Editor's Choice

An extreme failure of concordance

BMJ 2003; 327 doi: https://doi.org/10.1136/bmj.327.7419.0-g (Published 09 October 2003) Cite this as: BMJ 2003;327:0-g
  1. Richard Smith, editor (rsmith{at}bmj.com)

    About half of patients with a chronic illness don't take their medicines as prescribed (p 819). They have many reasons, lots of which doctors might regard as “unreasonable,” for not doing so. Despite Oliver Wendell Holmes suggesting that if the entire pharmacopoeia were sunk to the bottom of the sea it would be all the better for mankind and all the worse for the fishes, it doesn't seem to be useful for drugs to be invented, researched, described, prescribed, and then not taken. More understanding is needed of what's going on, and this theme issue makes a contribution. In particular, it explores “concordance”—patients and doctors agreeing together about medicines.

    My understanding of this elusive concept comes in part from a marvellous book that explores an extreme failure of what might be called “concordance,” even though the term is never used in the book. The Spirit Catches You and You Fall Down (New York: Farrar, Straus and Giroux, 1997; ISBN 0 374 52564) describes the complete failure of communication between a Hmong family with a daughter with severe epilepsy and the Californian healthcare system. The family, the doctors, and many others involved—including nurses, social workers, and the judiciary—all wanted the best for Lia Lee, the Hmong child. People in the healthcare system, particularly two paediatricians at the hospital in Merced, went to extreme lengths to provide care—but the end result was disastrous. Lia died a few years after an episode of status epilepticus. The parents thought that the doctors and their drugs had killed her rather than helped. (A filler from the book on p 867 describes some of the problems Lia's parents had with her drugs.) The doctors—who at one stage had Lia taken into care—felt misunderstood, unappreciated, and angry.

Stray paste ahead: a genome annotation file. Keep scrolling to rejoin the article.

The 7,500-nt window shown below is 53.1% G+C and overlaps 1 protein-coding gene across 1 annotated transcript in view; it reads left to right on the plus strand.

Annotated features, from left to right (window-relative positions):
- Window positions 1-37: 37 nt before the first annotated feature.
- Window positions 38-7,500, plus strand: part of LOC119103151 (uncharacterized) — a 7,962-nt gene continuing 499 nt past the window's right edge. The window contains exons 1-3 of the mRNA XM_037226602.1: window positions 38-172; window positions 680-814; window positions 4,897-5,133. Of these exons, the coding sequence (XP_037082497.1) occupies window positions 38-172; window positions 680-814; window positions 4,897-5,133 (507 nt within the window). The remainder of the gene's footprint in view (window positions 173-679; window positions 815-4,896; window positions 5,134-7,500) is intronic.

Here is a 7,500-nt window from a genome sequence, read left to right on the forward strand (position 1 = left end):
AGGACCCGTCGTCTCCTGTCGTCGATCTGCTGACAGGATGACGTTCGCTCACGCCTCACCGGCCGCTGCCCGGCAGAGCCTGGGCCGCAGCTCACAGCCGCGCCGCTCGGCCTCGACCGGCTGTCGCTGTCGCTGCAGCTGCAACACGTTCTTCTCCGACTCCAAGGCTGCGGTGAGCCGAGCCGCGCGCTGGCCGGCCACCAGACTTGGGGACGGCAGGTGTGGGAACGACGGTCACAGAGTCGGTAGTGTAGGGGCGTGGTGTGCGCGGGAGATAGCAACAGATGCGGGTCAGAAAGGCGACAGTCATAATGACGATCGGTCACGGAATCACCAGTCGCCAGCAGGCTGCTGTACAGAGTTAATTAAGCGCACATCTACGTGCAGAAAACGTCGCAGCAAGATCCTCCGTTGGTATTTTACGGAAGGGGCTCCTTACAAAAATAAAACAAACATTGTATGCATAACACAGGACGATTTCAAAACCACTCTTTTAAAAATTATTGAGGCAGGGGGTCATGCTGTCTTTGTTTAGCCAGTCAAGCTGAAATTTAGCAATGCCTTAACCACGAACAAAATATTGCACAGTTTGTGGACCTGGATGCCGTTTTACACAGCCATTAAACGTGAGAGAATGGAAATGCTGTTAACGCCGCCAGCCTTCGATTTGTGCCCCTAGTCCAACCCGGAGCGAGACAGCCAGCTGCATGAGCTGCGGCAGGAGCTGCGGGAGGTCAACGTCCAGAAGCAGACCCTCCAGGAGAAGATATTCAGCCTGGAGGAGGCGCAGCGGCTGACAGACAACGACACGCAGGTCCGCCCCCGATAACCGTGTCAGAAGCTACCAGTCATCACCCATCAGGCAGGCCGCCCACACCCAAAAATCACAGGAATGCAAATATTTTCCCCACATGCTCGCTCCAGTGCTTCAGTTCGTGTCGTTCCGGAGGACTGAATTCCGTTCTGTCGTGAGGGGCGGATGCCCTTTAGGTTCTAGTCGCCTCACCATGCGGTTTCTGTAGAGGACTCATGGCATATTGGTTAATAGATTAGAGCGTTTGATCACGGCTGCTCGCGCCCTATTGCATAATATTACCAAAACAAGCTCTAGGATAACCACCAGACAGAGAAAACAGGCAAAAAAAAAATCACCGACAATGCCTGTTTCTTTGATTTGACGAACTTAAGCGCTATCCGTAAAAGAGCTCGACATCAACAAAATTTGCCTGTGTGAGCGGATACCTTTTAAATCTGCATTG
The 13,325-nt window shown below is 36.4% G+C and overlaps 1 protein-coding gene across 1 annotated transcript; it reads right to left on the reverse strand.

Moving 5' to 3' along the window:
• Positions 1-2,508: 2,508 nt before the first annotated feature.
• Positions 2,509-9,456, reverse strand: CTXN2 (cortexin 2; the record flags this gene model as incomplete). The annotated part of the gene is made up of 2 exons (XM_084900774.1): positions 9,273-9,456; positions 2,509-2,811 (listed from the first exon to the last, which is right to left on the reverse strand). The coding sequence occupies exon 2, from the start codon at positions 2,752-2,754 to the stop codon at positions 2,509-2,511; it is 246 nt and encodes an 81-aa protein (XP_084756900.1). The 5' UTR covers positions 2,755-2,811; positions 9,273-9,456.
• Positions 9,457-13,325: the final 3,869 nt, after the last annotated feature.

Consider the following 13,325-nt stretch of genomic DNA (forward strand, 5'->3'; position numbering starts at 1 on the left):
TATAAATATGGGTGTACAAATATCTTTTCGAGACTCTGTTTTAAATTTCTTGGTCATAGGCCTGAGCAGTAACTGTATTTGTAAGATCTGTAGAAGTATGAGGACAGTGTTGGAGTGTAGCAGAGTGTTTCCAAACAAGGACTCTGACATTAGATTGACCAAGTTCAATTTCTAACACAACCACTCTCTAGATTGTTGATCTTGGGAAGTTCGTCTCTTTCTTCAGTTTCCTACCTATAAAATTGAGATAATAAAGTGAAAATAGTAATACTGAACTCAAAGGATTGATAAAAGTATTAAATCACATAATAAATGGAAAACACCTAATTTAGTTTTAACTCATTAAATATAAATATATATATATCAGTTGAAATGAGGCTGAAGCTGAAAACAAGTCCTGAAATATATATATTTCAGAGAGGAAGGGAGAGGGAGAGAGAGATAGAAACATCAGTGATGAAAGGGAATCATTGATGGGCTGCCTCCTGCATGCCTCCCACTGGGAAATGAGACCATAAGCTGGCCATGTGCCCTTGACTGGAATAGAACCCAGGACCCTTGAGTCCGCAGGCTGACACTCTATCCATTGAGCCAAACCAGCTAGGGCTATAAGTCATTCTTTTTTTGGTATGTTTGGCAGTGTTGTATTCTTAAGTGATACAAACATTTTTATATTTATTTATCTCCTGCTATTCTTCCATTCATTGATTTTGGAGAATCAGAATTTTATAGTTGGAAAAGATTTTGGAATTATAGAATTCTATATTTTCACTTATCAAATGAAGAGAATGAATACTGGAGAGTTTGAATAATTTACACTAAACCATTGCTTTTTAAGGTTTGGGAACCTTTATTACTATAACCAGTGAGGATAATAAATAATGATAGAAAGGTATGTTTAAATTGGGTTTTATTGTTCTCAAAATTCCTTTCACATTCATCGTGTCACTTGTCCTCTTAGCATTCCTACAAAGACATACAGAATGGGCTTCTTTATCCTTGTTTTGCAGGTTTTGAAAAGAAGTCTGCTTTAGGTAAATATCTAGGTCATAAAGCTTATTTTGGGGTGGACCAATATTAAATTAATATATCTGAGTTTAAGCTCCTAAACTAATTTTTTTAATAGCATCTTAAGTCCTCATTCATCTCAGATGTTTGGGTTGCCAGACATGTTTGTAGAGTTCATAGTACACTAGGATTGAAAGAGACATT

The triumph of Anne Fadiman, the author, is that she manages to make the reader understand and respect the views of both sides. She attributes her success to her insignificance. BMJ readers will know about the medical side, but many have probably never heard of the Hmong. They are an ancient people from Laos who were offered residency in the United States after fighting for the CIA in Indochina. They believe that “loss of soul” is the main cause of illness and, like many peoples, that there is a positive aspect to epilepsy—in that its presence marks a person as a possible shaman.

    Fadiman makes clear that understanding and cooperation—let's call it concordance—doesn't come easily. It's not just a matter of knowing a language and listening but also of understanding something of both the ancient and near history of a people, their beliefs, and their culture—something that nobody managed. This may seem irrelevant to British doctors treating British patients, but I suspect that the misunderstandings may be less dramatic and obvious but still not easily bridged. Outstanding doctoring may come from doing what Fadiman did—but day after day. That may be concordance.

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